This book consists of four articles containing detailed ethnographic studies of people who are commonly known as migrant workers.Conventional studies on rural-urban migration and urbanisation have often examined such people in either rural or urban social situations,analysing respectively the consequences of out-migration for the rural society and its agriculture-based economy,or the adoption of urbanised life styles in cities.As a consequence, such studies have tend to reproduce common oppositions associated with the distinction between the rural and the urban,such as traditional-modern, conservative-progressive,continuity-change,peasants-workers,etc. Oppositions that,at the same time,present us with a common development perspective on the relation between the urban and the rural -i.e.that of state- directed modernisation.This thesis on migrant workers travelling back and forth between the rural district of Buhera and Harare,Zimbabwe 's capital, takes issue with such oppositions in our thinking about development.The studies show that Buhera migrants do not live in two separate -rural and urban -social worlds.Rather,it is argued that this migrant society comprises of a single cultural space,stretching different geographical spaces -i.e.Buhera society has to be understood as translocal.
The method of enquiry adopted in the studies is best captured by the notion of travelling.Buhera migrants were followed both spatially and temporally - in their travels towards and within town,as well as back in time,to understand their history.As a consequence,it is possible to move beyond an image of a 'culture 'fragmented by mobility or moving between different - rural and urban -cultural spaces.To the Buhera migrants studied,distinctions between rural and urban social life do not seem to be important,let alone problematic.Not confined to a particular area,this society of migrants was understood as translocal,spanning different geographical spaces while at the same time constituting a single cultural space.Buhera as a geographical space remained nevertheless important,albeit not as the context of social life, constituting a cultural space or territory,but rather as a point of identification, evoking a sense of belonging.It is this 'being Buheran 'which the analyses in this book focus upon,revealing its significance for the ways in which people organise their livelihoods,thereby reproducing their Buheran identity.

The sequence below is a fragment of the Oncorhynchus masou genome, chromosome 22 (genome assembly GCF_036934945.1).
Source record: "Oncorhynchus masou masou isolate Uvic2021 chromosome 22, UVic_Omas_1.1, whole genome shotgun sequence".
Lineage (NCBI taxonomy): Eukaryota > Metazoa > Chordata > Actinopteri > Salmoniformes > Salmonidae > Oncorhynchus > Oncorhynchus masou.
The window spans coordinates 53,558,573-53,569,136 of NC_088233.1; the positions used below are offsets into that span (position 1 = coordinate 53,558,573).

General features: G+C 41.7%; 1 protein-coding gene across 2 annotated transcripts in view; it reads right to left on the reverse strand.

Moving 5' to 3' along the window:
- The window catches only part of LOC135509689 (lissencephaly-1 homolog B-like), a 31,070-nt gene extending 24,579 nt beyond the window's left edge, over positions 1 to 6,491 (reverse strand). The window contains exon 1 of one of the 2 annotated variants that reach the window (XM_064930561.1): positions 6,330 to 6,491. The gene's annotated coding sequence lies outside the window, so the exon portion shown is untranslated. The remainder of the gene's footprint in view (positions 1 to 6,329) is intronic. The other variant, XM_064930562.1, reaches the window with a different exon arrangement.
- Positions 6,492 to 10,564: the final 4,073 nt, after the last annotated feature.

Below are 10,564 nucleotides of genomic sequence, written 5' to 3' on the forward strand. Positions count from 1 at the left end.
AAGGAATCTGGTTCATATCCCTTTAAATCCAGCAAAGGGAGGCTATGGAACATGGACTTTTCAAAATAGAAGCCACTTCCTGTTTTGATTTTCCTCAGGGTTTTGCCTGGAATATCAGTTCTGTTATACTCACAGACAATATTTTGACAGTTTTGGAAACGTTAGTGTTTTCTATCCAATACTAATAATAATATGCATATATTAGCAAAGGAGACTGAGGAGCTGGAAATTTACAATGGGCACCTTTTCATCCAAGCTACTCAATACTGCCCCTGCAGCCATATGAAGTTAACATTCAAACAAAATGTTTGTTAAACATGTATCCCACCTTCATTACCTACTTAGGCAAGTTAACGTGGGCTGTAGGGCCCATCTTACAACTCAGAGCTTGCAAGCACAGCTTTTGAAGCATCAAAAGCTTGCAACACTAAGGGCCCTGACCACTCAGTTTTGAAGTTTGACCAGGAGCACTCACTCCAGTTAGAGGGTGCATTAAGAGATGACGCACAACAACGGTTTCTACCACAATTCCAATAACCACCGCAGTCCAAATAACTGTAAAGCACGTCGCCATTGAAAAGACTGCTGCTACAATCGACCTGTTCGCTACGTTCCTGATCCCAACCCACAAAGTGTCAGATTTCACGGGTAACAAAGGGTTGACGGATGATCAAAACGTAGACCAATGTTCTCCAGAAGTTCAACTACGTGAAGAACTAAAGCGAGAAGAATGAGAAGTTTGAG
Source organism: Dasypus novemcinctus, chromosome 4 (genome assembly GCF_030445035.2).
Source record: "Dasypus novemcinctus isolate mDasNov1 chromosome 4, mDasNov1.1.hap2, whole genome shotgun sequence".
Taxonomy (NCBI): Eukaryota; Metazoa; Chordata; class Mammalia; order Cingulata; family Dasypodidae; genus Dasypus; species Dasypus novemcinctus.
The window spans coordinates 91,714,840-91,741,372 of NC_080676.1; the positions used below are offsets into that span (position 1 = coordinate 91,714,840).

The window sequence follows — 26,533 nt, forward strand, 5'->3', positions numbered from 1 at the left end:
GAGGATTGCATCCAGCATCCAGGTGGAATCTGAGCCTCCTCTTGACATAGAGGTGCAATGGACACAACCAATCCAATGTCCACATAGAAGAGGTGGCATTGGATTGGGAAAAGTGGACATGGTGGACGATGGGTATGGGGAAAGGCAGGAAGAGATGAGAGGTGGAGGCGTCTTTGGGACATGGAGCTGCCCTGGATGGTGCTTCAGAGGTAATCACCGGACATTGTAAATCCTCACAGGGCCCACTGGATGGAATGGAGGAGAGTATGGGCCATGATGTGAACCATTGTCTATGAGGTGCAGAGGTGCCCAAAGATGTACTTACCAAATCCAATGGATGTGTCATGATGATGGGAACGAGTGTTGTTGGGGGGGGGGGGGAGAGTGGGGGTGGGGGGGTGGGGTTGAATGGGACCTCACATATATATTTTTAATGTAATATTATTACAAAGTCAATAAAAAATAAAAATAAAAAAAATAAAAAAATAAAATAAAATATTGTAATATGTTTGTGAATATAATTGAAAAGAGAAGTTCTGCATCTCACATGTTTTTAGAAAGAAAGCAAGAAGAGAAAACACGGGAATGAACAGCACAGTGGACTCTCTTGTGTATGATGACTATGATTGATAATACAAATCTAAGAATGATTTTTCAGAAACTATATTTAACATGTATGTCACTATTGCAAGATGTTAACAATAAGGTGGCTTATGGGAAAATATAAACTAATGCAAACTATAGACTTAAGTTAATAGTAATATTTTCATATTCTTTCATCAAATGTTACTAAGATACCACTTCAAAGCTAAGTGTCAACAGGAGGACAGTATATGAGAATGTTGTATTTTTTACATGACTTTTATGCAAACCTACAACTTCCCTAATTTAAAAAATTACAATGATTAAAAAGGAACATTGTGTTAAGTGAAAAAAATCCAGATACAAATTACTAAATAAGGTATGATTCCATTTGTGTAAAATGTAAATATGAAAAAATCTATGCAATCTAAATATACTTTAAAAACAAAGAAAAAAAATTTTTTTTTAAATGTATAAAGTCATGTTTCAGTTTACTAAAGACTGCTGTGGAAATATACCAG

This chapter discusses the power of the state and its representatives to impose their self-produced categories of thought,arguing that this poses a major problem to the historiography of Zimbabwe,which has attributed the colonial state a dominant role in directing social change.Relying heavily on the colonial state 's own archival sources,historical analysis have often taken as unproblematic the relation between knowledge about,and control over, African societies as presented in these archival sources.This chapter challenges this hegemonic view of the colonial state in Zimbabwe,building upon the historical analysis of a rather marginal area.In the early colonial period the Buhera district was designated an African Reserve as white settlers had little interest in its dry and sandy soils.As a result of this lack of interest, historical sources on the area are largely confined to reports made by colonial officials.However,the reports do contain observations of local-level administrators that allow for a different interpretation of the state 's control over its subjects and its role in directing social change.Following the shifting biases in colonial policy discourse -from a preoccupation with the mobilisation of African labour to the modernisation of African land use -this paper shows how,with the expansion of state intervention in the area,Buhera society came to represent traditional African society.Yet,this image of Buhera in the 'controlled 'administrative order of colonial reports increasingly defied the reality of social life experienced on the ground.The historical analysis of Buhera district thus suggests a different perspective on the colonial state. Zimbabwean historiography has generally focused on areas that experienced dramatic confrontations between Europeans (settlers and administrators)and Africans -areas for which sufficient and well-classified archive material is available.Consequently,the role of the state tends to be overestimated, regional differences ignored,and the complexity of the African opposition to the colonial state oversimplified.